37. I’m not sure the lack of daily housekeeping concerns me but the reduction in breakfasts and general F&B will. The stuff I’ve gotten for breakfast in the paper bags is terrible…poor quality, terrible taste, simply gross. I’ll go somewhere else given the choice if this is what a hotel is offering. Consumers will vote with their feet and the Hilton CEO will learn quickly that he’s in the wrong…especially as things continue to normalize.

  38. Hotels HAVE lowered rates tremendously throughout the COVID 19 Pandemic.
    That is why your amenities are unavailable/limited.
    Travel, especially corporate travel is non existent and hotels are still struggling to stay afloat.
    Hotels cannot keep hourly employees on staff (due to COVID 19 & government stimulus programs set in place that are keeping these service employees afloat).
    The guests that we are seeing treat the staff TERRIBLY.
    With thousands of hoteliers (service managers) still out of work, the industry is trying to figure out what guest experience will look like in the coming years.

    The industry as a whole needs work.
    Respect us and the process.

  39. The comments from those who are willing to pay the same rate for less service underscores how the “Covid psychology” has been ingrained into society by both various government agencies and their corporate partners. The psychological conditioning has made those folks dumber.
    It’s laughable to hear them say “I don’t want people I don’t know in my room when I’m not there.” Guess what, the hotel has the master key to all the rooms and you will never know who has actually been in there while you’re at work.
    If you’re willing to pay the same pre-Covid room rate for less service then you’re either a Millennial or simply stupid. (that’s redundant)
    I was a Hilton Diamond for over 10+ consecutive years. Last week I shredded my Amex Hilton card and sent the remains to the Hilton CEO.
    If I get less then Hilton gets less.

  40. Fascinating to see the comments here so my response is how does Hilton CEO Chris Nassetta travel? Does he make his own bed and clean his bathroom everyday? Like many on this site I travel 200-250 days a year. As a result I am a Diamond Lifetime member for whatever that is worth now. It seems as though Hiltons want to become overpriced Days Inns. If so why would I stay there. I appreciate all those on here who would do their own cleaning. Great! So why can’t you opt in for a better rate. That would be an incentive. What you have now is simple greed. Right now I am seriously looking at staying other than a Hilton. Never thought I’d say that. Their staff and services had always been superb. Their hot breakfast benefit was a key for me. I don’t two hard boiled eggs, a stale bagel and sugary yogurt in a box. The least you can give me is cold cuts, cheese a fruit cocktail, plain yogurt and a fresh bun or croissant.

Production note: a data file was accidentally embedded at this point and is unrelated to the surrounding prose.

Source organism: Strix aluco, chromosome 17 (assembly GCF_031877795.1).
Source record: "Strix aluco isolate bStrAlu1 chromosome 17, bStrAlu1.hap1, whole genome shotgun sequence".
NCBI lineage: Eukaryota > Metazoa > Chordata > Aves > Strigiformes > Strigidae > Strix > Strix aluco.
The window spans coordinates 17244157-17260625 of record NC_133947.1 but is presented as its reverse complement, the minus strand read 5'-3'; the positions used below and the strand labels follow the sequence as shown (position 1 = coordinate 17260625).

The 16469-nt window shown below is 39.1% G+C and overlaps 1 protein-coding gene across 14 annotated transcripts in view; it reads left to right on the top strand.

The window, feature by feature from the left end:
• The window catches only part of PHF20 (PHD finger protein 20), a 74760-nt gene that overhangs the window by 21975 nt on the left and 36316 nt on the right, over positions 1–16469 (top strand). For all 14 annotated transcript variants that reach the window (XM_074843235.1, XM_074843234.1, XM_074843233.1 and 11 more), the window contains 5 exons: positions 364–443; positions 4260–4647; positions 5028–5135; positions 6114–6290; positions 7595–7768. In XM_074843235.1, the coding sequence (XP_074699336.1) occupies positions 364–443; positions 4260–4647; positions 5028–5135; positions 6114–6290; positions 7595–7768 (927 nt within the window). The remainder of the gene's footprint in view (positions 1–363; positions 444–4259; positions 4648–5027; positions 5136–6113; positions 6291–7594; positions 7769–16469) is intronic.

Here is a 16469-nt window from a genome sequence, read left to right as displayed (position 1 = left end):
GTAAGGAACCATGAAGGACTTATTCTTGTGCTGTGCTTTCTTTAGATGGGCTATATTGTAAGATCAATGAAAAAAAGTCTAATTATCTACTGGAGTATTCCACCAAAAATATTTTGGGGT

So here are some proposals – franchise out dining and bars. You will make money and offer services the public wants. Maybe add in to that a breakfast voucher at a nearby restaurant or meal for regular travelers in these restaurants. Some Hiltons were already doing this in the New York area pre-pandemic. It’s a really good idea. It gives your customers services they want, it adds to your profile and brand identity. The Hilton Parsippany has a Ruth’s Chris so even though the Hotel bar is now closed I can go there. This is a draw and hotels can make money by sub-letting.

    As for housekeeping if you want to make your bed etc. you should get a benefit. I get where families are coming from. Multi-day stays are crazy for them if they aren’t getting housekeeping and I agree with those who say multi-day housekeeping just overtaxes the staff. I guess Hilton like many hotels and restaurants are suffering right now from a lack of cheap immigrant labor.

    The point here is this – you can solve your bottom line problems in a more creative fashion that gives your customers services they want (which increase room reservations) while lowering your costs and maybe creating new profit centers. What I see here from hotel executives is poor creative thinking.

Leave a Reply

Your email address will not be published. Required fields are marked *